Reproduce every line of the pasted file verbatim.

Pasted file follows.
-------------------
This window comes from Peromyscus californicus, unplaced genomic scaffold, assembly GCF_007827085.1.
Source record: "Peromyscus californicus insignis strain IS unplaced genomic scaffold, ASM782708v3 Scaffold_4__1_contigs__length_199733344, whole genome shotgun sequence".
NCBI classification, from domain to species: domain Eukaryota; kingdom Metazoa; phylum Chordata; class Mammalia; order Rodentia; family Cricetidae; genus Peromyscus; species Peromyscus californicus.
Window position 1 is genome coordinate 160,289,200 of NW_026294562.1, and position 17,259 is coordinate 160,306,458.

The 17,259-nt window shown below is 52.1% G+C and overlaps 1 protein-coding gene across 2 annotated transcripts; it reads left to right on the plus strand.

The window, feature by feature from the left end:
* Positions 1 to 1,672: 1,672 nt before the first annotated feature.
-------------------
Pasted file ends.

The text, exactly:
This window comes from Peromyscus californicus, unplaced genomic scaffold, assembly GCF_007827085.1.
Source record: "Peromyscus californicus insignis strain IS unplaced genomic scaffold, ASM782708v3 Scaffold_4__1_contigs__length_199733344, whole genome shotgun sequence".
NCBI classification, from domain to species: domain Eukaryota; kingdom Metazoa; phylum Chordata; class Mammalia; order Rodentia; family Cricetidae; genus Peromyscus; species Peromyscus californicus.
Window position 1 is genome coordinate 160,289,200 of NW_026294562.1, and position 17,259 is coordinate 160,306,458.

The 17,259-nt window shown below is 52.1% G+C and overlaps 1 protein-coding gene across 2 annotated transcripts; it reads left to right on the plus strand.

The window, feature by feature from the left end:
* Positions 1 to 1,672: 1,672 nt before the first annotated feature.